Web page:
Beyonce - Flawless and Feminist

Saturday, December 14, 2013

This morning I woke up and took a photo of myself.

I can count on one hand the number of times I've taken a selfie. But this morning I just had to. I woke up with Beyonce's "Flawless" playing in my head: "I woke up like this/ We flawless, ladies tell 'em."

"I woke up like this."

Like most Beyonce fans I spent most of yesterday in a state of disbelief. Did Queen Bey really drop a surprise album in the middle of the night? Does this album really feature more than a dozen songs and more than a dozen music videos?

I rushed home from work yesterday so I could sit down and carefully listen to all the tracks. The album immediately won me over with "Pretty Hurts," which speaks to the pressures of fitting society's beauty standards. In "Ghost" Beyonce gives listeners some insight into her business strategy and bluntly says she doesn't trust record labels. Tender tracks like "Superpower," "Heaven," and "Blue" (which features an adorable cameo from her daughter Blue Ivy) show off Bey's vocal prowess and tug on heart strings. And while the sexually explicit lyrics of tracks like "Drunk In Love," "Blow," and "Yonce"/"Partition" are a bit much at times, Mrs. Carter certainly does a good job of dispelling notions that married folks don't have good sex.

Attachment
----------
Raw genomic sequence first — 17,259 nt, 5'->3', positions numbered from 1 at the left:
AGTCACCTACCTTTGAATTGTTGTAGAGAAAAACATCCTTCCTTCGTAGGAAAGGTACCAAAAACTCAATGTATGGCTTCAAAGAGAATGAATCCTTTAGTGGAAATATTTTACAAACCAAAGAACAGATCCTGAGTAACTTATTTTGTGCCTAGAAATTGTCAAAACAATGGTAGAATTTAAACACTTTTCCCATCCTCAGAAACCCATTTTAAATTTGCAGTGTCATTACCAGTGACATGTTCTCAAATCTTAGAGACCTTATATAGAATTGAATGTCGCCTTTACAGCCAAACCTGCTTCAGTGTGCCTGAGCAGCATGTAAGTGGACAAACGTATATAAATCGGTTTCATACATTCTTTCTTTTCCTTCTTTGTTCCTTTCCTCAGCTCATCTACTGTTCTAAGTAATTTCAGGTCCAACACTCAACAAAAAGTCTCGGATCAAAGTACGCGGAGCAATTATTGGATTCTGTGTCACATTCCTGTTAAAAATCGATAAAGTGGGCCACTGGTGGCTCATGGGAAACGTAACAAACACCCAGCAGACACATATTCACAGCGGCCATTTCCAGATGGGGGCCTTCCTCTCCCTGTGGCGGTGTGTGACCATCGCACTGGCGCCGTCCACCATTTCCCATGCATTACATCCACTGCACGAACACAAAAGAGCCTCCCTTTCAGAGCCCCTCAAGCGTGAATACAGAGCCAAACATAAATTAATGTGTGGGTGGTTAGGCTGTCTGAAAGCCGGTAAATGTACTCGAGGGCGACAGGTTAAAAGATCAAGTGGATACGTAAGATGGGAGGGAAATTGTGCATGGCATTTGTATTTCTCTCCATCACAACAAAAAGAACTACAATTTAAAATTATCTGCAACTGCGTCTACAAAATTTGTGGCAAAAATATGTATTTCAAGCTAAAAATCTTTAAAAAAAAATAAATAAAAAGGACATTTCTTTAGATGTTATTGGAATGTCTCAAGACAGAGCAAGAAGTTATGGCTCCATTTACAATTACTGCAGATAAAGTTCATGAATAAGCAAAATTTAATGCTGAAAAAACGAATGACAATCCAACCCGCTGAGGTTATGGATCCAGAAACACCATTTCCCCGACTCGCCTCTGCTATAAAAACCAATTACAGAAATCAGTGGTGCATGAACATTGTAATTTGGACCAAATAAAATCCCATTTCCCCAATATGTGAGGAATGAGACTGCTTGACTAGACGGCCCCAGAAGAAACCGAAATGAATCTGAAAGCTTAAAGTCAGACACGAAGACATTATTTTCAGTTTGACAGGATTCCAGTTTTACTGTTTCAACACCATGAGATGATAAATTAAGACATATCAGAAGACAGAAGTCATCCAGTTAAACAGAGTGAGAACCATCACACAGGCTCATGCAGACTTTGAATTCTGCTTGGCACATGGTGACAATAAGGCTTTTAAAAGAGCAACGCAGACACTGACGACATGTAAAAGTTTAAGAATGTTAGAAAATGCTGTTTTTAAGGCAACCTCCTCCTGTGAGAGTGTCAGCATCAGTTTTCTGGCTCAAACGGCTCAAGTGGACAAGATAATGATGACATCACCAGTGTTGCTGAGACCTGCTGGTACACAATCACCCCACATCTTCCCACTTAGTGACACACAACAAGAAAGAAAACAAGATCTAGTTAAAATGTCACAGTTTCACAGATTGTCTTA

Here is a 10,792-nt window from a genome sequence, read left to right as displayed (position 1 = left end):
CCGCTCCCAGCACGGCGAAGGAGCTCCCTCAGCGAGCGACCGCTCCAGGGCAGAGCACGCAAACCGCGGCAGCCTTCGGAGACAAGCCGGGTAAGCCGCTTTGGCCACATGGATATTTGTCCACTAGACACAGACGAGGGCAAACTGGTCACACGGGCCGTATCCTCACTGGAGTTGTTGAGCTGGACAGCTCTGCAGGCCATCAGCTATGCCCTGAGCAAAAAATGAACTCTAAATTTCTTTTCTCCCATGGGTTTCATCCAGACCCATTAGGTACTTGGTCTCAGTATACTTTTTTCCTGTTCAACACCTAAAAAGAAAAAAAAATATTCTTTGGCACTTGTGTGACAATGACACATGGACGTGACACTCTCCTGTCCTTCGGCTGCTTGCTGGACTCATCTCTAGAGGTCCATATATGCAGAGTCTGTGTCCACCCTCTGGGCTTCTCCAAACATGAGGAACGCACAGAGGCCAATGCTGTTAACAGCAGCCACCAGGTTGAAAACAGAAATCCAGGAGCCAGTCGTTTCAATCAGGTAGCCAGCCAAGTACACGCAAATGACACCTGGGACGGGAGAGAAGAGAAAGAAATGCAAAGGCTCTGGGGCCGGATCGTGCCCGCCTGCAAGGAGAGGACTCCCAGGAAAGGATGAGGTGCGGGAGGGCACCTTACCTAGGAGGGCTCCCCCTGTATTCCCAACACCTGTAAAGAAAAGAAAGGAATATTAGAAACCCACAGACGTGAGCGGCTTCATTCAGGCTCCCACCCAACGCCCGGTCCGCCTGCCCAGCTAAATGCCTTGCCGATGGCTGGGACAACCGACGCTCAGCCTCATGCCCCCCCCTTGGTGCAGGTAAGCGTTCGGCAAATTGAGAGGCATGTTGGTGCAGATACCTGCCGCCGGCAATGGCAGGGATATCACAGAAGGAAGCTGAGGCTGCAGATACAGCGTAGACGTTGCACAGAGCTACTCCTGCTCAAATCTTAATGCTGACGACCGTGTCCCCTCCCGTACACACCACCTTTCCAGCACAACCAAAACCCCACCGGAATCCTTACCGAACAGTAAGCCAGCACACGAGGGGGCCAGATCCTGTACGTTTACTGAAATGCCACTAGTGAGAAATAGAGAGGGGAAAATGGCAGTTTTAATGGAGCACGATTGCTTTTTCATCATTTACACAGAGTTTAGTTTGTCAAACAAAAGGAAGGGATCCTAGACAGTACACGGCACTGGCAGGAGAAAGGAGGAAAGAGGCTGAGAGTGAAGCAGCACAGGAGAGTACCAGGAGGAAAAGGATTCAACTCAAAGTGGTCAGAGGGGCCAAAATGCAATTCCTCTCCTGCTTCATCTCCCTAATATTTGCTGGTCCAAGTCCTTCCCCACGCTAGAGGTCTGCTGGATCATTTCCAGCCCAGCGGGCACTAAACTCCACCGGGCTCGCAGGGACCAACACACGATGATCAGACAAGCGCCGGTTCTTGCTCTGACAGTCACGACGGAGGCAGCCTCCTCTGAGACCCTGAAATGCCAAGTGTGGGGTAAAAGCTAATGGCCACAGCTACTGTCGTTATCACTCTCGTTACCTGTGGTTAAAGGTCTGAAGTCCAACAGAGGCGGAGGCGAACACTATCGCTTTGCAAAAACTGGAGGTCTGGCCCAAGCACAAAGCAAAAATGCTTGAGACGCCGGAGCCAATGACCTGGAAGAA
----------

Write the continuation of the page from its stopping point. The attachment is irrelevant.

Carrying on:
But then you hear "Flawless" and you realize she's doing so much more.

"Flawless" is a revamped version of the previously released track "Bow Down." And I will admit, when I first heard "Bow Down" I was confused. I didn't get it and I didn't like it. "What is she doing?" I asked myself.

Chimamanda Ngozi Adichie
But "Flawless" is now about to be that track on repeat in my car when I'm running errands or driving to work. Yes, the song starts with Bey telling her haters to show some respect for the path she has paved, but don't think for one moment this means she's turned her back on sisterhood. The entire second verse features snippets from Chimamanda Ngozi Adichie's TED Talk "We Should All Be Feminists." This is one of my favorite TED Talks and one that I show to the students in my Women & Media class.